In Amazigh, one of the languages of the Berber people, Tala means “source; spring or fountain.”

Tala is also Farsi and means “gold.”

In Italy and Romania, Tala is used as a diminutive form of Natalia, a la Romanian actress, Tala Birell (1907-1958).

Tala is the name of a type of decidous tree native to tropical and subtropical South America. Its scientific name is celtis tala.

Other meanings include:

  • It is the Azeri word for “glade.”
  • tālā is the Samoan currency and is believed to be a phonetic corruption of the English word dollar.
  • In Polish, it is a feminine form of the Greek, Thales, though it is seldom used, it does appear on the nameday calendar.
  • In Pashtun, Təla/Tala means “weighing scale” and is the name of the seventh month of the Afghan Calendar, its meaning referring to the Zodiac sign of Libra.
  • It is the name of a minor Chadic language in Nigeria.

What the name is not:

Many baby name sources have dubiously listed this name as meaning “wolf” in “Native American,” (which is not a language by the way), while other sources have listed this as being Cherokee or Iroquois for “wolf hunter,” but there are no legitimate Cherokee or Iroquois sources collaborating this information. In fact, Native Languages of the Americas has written a fabulous list pertaining to faux Native American baby names and Tala made the list.

As a closing to this post, I recommend this blog post written by a mother explaining the reason why she chose this name for her daughter. It is from 2006, but still a wonderful read D-Log: The Many Meanings of Tala.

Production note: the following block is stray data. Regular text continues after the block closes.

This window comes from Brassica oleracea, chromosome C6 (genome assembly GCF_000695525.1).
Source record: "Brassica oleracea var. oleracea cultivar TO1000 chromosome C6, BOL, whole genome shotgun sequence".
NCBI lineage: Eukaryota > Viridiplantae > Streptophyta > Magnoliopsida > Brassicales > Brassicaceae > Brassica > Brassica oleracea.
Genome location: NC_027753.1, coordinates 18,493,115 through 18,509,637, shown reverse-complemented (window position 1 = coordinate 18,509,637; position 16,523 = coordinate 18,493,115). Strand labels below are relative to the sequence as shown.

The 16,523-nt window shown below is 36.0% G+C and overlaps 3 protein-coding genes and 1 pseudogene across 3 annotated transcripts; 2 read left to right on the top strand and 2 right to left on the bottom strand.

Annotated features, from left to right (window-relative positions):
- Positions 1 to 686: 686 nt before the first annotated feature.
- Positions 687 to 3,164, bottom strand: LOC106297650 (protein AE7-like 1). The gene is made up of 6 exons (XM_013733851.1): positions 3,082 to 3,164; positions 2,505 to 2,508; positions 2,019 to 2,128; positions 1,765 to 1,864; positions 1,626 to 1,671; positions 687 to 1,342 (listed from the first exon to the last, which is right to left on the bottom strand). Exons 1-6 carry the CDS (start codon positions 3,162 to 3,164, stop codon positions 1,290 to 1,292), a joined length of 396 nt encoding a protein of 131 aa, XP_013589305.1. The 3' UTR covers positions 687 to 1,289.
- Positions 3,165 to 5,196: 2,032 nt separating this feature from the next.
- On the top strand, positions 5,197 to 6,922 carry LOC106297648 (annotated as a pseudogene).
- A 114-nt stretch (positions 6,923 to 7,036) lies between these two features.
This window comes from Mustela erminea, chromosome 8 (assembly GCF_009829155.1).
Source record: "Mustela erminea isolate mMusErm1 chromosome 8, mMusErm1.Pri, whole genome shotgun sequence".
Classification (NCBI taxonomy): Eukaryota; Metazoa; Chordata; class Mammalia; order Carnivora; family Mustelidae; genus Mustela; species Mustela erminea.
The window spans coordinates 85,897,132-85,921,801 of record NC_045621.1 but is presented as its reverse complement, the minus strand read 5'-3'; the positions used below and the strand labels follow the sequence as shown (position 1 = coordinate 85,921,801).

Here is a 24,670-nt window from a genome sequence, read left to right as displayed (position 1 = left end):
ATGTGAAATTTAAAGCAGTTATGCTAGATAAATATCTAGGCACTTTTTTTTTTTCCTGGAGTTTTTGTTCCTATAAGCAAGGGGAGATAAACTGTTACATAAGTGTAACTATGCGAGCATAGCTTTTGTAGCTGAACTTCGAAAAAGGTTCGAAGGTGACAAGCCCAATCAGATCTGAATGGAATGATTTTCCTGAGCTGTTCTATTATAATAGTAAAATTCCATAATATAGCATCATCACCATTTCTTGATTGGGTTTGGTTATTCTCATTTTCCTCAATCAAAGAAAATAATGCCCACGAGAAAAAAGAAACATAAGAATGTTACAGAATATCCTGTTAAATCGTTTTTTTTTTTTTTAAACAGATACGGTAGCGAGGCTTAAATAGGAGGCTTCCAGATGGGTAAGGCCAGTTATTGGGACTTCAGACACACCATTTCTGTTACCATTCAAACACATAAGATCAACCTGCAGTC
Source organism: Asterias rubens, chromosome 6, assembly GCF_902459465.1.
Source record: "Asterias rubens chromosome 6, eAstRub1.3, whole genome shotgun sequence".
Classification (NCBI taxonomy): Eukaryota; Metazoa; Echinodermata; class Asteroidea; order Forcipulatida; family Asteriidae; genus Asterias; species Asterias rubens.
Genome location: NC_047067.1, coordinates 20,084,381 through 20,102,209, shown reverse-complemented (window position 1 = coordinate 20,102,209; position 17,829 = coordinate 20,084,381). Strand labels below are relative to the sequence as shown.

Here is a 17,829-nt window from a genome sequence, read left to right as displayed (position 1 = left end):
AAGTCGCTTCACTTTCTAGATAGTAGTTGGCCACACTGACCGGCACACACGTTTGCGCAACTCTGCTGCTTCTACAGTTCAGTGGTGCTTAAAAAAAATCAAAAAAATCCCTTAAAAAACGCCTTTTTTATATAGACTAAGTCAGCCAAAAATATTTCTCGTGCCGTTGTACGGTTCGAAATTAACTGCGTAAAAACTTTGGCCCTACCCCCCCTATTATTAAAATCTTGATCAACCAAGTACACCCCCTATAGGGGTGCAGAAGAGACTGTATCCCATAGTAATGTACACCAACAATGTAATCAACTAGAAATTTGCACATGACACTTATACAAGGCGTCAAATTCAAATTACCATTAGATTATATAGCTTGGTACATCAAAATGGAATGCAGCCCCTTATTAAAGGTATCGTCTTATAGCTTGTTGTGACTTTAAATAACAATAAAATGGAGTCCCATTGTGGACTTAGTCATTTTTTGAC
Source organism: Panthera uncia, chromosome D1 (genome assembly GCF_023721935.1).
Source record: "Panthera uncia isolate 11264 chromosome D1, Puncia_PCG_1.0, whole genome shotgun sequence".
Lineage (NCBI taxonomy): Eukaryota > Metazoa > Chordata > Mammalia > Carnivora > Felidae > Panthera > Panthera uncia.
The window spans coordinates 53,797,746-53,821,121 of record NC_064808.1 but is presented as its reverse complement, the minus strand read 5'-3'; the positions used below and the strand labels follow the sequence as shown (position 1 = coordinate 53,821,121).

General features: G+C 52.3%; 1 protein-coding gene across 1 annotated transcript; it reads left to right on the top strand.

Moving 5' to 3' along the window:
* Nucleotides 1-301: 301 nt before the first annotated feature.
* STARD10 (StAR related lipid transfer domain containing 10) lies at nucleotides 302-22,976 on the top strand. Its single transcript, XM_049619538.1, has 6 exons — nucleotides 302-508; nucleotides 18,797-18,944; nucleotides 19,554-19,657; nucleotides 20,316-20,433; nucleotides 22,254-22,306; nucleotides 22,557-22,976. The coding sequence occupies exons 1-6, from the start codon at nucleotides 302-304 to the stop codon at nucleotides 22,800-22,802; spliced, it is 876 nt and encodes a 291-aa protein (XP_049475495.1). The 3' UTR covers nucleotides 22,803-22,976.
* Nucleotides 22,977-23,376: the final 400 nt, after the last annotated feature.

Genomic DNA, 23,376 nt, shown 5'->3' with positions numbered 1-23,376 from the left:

Sources

January Names

JanuaryI thought at the beginning of each month, I would post a list of names associated with the that particular month. Below is a list of names I have previously written about associated with January

 

Agnes: January 21st is the feast of St. Agnes and according to folklore, on January 20th, which John Keats’ was inspired to write a poem about, unmarried girls are supposed to see a future glimpse of their husband in their dreams the night before, provided they do not eat that day.

Frost: January is often associated with cold temperatures and frosty weather. Here are some name associated with frost

Sarma, Sarmite: These 2 Latvian lovelies come directly from the Latvian word for hoarfrost. The latter is pronounced sar-MEE-teh.

Kirsi: This Finnish female name is associated with the cherry fruit but also means “frost” in Finnish.

Other names that mean “frost” or words for frost from other languages include:

Male

  • Antizgar (Basque)
  • Dér (Hungarian)
  • Hall (Estonian)
  • Reif (German)
  • Rijp (Dutch)
  • Rio (Manx)
  • Šerkšnas (Lithuanian)
  • Sioc (Gaelic)
  • Szron (Polish, SHRONE)
  • Barrug (Welsh)

Female

  • Blancada (Occitanian)
  • Brina (Italian)
  • Bryma (Albanian)
  • Chelata (Aragonese)
  • Geada (Portuguese)
  • Gelada (Catalan)
  • Eláda (Guarani)
  • Escarcha (Spanish)
  • Jinovatka (Czech)
  • Pruina (Latin)
  • Salna (Latvian)
  • Slana (Slovenian)

Snow: Also one of the snowiest months of the year, some names that mean “snow.”

Other names meaning snow that I have yet to write about include

Male

  • Erc’h (Breton)
  • Jur (Chuvash)
  • Kar (Turkish)
  • Lov (Erzya)
  • Nix (Latin)
  • Yas (Navajo)

Female

  • Dëbora (Albanian)
  • Fiòca (Piedmontese)
  • Kavi (Faroese)
  • Neige (French)
  • Neva (Neapolitan)
  • Neve (Galician/Italian)
  • Parsla (Latvian)

Ice, the following are names that mean “ice”

Male

  • Buz (Turkish)
  • Izotz (Basque)
  • Jég (Hungarian)
  • Led (Czech, Serbo-Croatian)
  • Păr (Chuvash)
  • Siku (Inupiak)
  • Ledas (Lithuanian)
  • Ledus (Latvian)
  • Tin (Navajo)
  • Xeo (Galician)
  • Ysbran

Female

  • Cetl (Nahuatl)
  • (Welsh)
  • Ma’ome (Cheyenne)